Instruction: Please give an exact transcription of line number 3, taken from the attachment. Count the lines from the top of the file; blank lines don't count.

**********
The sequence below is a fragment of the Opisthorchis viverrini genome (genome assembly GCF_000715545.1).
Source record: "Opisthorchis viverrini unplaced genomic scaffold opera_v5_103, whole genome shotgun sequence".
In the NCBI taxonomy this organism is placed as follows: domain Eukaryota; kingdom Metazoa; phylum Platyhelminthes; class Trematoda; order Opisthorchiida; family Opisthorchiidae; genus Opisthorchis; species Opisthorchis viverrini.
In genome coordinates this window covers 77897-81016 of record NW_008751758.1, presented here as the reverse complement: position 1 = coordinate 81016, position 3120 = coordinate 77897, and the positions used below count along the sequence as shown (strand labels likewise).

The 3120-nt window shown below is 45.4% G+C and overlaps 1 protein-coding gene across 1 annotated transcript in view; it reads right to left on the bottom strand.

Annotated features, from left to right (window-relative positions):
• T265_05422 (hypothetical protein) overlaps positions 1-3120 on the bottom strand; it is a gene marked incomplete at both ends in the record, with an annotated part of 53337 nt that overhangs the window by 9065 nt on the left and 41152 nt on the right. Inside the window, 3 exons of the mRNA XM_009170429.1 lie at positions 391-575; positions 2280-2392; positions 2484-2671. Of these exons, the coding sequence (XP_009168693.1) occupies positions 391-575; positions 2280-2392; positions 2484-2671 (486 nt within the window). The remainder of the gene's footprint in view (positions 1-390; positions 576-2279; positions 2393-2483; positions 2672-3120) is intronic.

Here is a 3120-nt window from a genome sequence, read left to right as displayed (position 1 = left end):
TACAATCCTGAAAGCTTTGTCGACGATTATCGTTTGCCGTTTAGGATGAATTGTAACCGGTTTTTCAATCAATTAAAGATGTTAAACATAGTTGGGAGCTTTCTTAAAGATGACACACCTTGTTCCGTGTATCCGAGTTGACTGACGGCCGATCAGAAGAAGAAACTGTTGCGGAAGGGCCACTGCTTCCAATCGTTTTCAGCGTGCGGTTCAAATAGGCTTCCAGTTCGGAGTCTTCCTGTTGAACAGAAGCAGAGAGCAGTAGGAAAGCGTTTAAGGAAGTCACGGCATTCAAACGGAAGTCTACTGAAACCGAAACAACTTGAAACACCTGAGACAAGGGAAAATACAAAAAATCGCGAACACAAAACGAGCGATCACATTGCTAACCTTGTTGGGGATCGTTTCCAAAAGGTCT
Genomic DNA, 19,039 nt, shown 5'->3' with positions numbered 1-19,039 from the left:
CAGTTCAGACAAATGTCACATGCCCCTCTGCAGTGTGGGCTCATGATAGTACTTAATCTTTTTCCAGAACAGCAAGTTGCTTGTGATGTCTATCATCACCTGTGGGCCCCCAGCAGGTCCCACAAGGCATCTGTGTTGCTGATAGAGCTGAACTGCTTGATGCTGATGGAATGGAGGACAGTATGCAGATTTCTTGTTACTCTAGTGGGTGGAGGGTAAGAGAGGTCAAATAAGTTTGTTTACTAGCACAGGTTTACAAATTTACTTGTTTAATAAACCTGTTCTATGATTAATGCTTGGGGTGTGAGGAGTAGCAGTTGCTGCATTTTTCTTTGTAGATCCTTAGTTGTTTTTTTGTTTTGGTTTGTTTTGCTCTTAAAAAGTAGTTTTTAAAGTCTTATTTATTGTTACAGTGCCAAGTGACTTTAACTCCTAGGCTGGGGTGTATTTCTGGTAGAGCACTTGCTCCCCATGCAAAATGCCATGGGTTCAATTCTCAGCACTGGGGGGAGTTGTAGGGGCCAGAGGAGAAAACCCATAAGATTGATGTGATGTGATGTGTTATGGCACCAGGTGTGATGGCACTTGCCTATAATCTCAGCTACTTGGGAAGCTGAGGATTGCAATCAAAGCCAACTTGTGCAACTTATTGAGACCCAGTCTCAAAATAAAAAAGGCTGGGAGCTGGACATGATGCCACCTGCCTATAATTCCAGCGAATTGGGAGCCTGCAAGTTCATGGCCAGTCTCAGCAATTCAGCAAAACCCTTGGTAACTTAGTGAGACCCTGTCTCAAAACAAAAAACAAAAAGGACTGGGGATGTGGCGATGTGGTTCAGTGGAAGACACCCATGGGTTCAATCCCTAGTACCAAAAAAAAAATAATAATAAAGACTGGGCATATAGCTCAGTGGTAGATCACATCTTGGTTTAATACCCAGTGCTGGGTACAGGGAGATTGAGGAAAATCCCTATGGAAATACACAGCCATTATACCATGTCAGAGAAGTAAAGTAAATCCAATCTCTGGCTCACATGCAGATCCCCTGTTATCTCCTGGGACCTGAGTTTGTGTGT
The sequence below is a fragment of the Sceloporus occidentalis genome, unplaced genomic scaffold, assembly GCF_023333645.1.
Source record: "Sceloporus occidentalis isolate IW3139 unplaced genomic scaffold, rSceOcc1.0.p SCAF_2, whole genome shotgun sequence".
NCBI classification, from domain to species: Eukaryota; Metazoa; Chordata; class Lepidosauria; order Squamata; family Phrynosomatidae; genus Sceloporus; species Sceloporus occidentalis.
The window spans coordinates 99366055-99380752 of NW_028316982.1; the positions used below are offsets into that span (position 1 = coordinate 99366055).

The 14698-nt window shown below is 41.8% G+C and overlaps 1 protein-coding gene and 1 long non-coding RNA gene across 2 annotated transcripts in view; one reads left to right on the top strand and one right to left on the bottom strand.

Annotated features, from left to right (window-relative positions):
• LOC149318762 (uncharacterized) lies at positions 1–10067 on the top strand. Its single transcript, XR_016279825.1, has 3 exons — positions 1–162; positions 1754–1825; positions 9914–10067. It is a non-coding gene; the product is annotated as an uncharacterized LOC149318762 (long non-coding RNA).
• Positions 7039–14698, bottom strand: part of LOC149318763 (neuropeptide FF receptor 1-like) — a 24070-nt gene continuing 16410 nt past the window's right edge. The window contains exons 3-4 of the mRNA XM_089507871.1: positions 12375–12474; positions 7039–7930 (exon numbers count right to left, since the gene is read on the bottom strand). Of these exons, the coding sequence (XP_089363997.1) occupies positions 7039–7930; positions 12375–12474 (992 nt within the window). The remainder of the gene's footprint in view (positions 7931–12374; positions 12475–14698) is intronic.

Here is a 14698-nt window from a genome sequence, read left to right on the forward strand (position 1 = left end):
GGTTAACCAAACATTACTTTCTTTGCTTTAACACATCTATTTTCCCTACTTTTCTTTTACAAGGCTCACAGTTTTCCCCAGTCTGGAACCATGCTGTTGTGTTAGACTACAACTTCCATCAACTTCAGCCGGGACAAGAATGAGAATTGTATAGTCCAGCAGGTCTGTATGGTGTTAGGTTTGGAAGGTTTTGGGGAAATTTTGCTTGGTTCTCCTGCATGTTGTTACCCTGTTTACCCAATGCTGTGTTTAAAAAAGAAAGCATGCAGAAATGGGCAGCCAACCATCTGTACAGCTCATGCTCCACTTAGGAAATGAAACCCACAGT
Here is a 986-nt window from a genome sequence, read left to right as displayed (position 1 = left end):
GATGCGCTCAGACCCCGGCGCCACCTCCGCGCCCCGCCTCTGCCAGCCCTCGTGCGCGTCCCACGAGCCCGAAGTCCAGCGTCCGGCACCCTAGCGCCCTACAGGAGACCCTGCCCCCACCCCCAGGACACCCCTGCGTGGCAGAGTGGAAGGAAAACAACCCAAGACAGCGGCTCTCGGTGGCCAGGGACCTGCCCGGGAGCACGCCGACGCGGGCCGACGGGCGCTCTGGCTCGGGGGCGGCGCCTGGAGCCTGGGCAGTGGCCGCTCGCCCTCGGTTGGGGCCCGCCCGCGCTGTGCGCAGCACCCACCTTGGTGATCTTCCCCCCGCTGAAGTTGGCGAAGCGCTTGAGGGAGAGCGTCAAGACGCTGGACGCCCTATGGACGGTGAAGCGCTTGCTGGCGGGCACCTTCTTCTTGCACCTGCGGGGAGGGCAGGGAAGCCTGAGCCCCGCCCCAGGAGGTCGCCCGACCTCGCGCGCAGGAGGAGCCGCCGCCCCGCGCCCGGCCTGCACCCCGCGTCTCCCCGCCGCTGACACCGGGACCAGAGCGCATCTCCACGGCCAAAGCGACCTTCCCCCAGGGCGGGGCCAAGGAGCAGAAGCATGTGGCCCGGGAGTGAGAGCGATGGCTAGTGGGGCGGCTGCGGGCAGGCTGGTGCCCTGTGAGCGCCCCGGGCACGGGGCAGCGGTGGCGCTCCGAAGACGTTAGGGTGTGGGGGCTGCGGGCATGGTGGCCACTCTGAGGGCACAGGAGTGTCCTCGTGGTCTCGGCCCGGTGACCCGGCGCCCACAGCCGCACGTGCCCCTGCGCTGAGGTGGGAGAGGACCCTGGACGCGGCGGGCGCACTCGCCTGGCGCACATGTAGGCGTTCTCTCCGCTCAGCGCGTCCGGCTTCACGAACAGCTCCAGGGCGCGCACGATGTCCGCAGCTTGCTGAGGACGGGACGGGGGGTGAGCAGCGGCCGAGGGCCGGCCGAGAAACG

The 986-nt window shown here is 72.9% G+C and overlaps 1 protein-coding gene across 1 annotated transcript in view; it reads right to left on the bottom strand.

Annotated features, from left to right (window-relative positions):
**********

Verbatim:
In the NCBI taxonomy this organism is placed as follows: domain Eukaryota; kingdom Metazoa; phylum Platyhelminthes; class Trematoda; order Opisthorchiida; family Opisthorchiidae; genus Opisthorchis; species Opisthorchis viverrini.